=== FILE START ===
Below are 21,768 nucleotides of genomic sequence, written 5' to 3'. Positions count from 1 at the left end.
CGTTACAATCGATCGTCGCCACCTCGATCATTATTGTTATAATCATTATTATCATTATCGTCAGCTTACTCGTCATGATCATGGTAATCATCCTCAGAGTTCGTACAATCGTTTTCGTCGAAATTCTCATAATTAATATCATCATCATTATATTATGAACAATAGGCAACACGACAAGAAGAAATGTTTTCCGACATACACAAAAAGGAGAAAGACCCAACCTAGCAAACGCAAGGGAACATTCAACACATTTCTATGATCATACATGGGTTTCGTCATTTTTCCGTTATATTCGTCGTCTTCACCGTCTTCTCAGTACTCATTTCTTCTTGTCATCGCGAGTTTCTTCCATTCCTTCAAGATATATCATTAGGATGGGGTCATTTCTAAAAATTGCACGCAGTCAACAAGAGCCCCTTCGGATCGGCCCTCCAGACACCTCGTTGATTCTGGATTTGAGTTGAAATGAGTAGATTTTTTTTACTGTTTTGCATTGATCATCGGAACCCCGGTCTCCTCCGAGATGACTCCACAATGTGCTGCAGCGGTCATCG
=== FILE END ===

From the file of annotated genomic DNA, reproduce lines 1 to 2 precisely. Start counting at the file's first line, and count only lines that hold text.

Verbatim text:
Below are 21,768 nucleotides of genomic sequence, written 5' to 3'. Positions count from 1 at the left end.
CGTTACAATCGATCGTCGCCACCTCGATCATTATTGTTATAATCATTATTATCATTATCGTCAGCTTACTCGTCATGATCATGGTAATCATCCTCAGAGTTCGTACAATCGTTTTCGTCGAAATTCTCATAATTAATATCATCATCATTATATTATGAACAATAGGCAACACGACAAGAAGAAATGTTTTCCGACATACACAAAAAGGAGAAAGACCCAACCTAGCAAACGCAAGGGAACATTCAACACATTTCTATGATCATACATGGGTTTCGTCATTTTTCCGTTATATTCGTCGTCTTCACCGTCTTCTCAGTACTCATTTCTTCTTGTCATCGCGAGTTTCTTCCATTCCTTCAAGATATATCATTAGGATGGGGTCATTTCTAAAAATTGCACGCAGTCAACAAGAGCCCCTTCGGATCGGCCCTCCAGACACCTCGTTGATTCTGGATTTGAGTTGAAATGAGTAGATTTTTTTTACTGTTTTGCATTGATCATCGGAACCCCGGTCTCCTCCGAGATGACTCCACAATGTGCTGCAGCGGTCATCG